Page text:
Bo Pelini was committing NCAA recruiting infractions left and right at Youngstown State and still only won 33 of 61 games from 2015 to 2019. Brutal. He left the program in January 2020, but the school was punished on Tuesday for violations that were committed while he was the head coach in Ohio. Even more brutal.
The collegiate sports governing body charged YSU with a “failure to monitor and ensure compliance with NCAA recruiting legislation” and laid down the following sanctions:
- Two years of probation.
- A $5,000 fine.
- A reduction of football official visits by three during the 2021-22 academic year.
- A two-week ban on unofficial visits during the 2020-21 academic year.
- A two-week ban on all recruiting communication during the 2020-21 academic year.
- A reduction of football evaluation days by three during the 2021-22 academic year.
- The assistant football coach was suspended from all coaching duties during three preseason football dates.
- The assistant coach was banned from recruiting activities from Feb. 13-26, 2021
These punishments come after “an assistant coach had impermissible contacts with a prospect” and the program “permitted three football staff members to recruit off-campus without completing the coaches certification test.” Notice that of the eight penalties, not a single one applies to Pelini— who was at the helm. All of this was going on in behind-the-scenes and the school still went just 33-28 (with one appearance in the FCS Championship) during his tenure. Nothing to show for the fruits of Pelini’s illegal labor.
As outlined by Tuesday’s release, the NCAA, the university and the unnamed football assistance coach agreed that the coach had more than three dozen impermissible contacts with a prospect who was enrolled at a Division II university without obtaining written permission from the prospect’s school. The violations were furthered when that prospect made unofficial and official visits to YSU.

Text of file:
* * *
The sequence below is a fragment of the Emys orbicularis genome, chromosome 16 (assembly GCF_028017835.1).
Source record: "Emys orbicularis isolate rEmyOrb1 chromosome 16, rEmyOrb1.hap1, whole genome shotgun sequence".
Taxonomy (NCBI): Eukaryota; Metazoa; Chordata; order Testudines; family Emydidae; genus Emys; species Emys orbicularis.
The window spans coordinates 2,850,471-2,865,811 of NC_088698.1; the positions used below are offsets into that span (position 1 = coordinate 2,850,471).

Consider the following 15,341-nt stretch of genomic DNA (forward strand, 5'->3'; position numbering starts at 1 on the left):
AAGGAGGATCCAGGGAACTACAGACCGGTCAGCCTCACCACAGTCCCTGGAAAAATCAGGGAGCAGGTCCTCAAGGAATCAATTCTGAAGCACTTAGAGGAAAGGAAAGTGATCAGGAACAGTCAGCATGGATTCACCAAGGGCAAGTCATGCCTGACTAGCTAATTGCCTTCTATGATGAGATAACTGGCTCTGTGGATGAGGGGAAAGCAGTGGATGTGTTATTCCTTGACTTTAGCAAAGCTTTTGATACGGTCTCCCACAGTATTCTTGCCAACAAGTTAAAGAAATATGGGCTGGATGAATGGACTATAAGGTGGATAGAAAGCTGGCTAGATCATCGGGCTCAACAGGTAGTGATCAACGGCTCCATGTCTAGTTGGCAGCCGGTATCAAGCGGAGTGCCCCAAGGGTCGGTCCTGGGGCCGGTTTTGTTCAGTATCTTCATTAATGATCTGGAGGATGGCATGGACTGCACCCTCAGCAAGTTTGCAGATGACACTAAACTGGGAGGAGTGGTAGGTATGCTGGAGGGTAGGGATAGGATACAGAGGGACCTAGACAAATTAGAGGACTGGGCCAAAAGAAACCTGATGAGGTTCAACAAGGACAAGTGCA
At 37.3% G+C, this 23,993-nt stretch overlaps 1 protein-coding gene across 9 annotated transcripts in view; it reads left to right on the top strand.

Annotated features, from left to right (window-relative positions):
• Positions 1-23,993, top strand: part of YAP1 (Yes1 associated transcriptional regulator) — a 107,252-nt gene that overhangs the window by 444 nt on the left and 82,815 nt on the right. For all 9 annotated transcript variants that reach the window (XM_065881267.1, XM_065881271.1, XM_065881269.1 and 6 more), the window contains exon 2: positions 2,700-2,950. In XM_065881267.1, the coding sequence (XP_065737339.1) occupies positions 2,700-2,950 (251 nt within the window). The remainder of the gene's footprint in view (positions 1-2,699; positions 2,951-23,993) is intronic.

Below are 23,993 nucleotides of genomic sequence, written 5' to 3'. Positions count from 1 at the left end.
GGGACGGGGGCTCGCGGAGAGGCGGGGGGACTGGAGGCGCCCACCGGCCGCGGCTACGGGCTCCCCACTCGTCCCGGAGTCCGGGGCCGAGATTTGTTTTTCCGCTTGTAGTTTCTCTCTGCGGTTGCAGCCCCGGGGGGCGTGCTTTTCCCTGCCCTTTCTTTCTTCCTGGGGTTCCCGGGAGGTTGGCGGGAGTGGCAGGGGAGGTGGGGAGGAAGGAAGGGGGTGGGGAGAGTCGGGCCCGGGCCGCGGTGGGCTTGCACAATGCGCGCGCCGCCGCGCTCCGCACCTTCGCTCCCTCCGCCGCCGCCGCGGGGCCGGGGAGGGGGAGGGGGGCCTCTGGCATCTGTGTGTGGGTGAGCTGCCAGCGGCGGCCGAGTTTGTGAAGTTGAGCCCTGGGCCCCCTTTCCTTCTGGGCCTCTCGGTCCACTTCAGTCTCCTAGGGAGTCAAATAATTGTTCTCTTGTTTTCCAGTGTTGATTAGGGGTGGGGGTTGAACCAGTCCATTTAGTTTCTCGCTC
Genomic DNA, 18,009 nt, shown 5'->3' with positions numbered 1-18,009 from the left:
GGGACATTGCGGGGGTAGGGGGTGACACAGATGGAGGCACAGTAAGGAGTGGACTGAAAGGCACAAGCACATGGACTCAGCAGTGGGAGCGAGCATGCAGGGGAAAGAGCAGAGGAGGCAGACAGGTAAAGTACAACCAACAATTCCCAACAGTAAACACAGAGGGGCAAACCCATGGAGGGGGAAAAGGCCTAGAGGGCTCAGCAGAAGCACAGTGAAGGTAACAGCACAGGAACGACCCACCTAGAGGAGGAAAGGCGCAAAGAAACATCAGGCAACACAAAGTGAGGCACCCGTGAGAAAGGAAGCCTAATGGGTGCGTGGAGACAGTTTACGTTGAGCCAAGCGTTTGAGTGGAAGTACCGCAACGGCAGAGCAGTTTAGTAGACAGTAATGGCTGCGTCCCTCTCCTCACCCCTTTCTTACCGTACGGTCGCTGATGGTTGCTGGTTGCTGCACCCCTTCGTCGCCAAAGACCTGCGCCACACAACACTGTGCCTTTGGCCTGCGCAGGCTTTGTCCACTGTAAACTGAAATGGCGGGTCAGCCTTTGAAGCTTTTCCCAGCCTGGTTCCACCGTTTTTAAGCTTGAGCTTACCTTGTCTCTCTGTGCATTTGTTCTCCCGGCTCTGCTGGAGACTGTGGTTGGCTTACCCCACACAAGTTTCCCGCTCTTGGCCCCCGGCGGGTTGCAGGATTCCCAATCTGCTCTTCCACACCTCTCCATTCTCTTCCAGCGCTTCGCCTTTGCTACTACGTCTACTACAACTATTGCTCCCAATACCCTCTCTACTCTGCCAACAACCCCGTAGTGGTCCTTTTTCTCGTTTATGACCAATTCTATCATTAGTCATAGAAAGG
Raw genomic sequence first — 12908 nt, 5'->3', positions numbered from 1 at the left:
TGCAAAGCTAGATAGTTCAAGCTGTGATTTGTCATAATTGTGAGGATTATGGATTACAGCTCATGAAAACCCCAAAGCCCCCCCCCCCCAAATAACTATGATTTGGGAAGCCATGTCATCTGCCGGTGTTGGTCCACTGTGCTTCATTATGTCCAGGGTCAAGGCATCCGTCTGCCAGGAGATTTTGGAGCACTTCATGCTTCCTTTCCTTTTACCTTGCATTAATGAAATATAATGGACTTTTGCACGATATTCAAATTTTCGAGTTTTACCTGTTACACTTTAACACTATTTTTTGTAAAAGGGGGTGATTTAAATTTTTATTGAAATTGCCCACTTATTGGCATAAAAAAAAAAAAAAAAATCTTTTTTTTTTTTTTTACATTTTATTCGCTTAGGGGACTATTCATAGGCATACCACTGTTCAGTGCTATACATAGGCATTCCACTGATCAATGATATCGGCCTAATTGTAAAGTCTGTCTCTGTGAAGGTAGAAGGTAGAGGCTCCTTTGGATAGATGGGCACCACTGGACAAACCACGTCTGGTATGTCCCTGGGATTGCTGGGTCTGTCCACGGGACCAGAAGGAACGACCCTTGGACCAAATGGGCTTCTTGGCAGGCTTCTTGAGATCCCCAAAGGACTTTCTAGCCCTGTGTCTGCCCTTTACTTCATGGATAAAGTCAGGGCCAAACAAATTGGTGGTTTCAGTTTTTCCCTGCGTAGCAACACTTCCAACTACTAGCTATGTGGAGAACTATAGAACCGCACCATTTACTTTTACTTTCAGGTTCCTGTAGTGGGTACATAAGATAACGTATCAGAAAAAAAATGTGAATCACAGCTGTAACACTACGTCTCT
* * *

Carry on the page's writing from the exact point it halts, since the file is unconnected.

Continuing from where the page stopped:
Per the release, it was found that the aforementioned assistant and other coaches were mistakenly informed by Pelini that the prospect was in the NCAA Transfer Portal. He was not and no one checked to make sure that he was. Part of that may have been because, as stated in the release, the assistant coach was not trained regarding portal management and did not have access to the portal. Seems like a pretty big oversight.
In addition, when Pelini left the Penguins for the defensive coordinator position at LSU last offseason, Youngstown State discovered that he and two of his assistants had not taken the 2019-20 coaches certification test that is required for off-campus recruiting activities. By nature of not taking the test, it was deemed that Pelini and company had impermissible contacts with 16 prospects and conducted impermissible evaluations of two others.
To eliminate any benefit of the doubt, Pelini and the assistants had received notice about their status regarding the test. The coaches who had not passed the required certification deliberately chose not to adhere to reminders from the NCAA. That’s what ultimately led to such severe punishment for the school— but not for Pelini.
The bottom line here is to say this: another school is being made an example for something that is rampant in college football while the man who oversaw it all is let off without any ramifications. Ridiculous.
Yes, what Youngstown State did was against NCAA regulations, but the kids who are now removed from the Pelini era are the ones who are being punished the most for something that they had no control over. The potential prospects who want to contend for an FCS National Championship with the Penguins are being punished for something that the school did before their recruitment process even began. Pelini didn’t receive so much as a fine.
It may not matter in the end because Pelini is an awful coach. He was fired after just one year as the defensive coordinator for LSU, but he made a boatload of money with his buyout and a fine (though negligible to Pelini) would at least show some consistency. Nope, nothing.
When it’s all said and done, the NCAA is going to NCAA.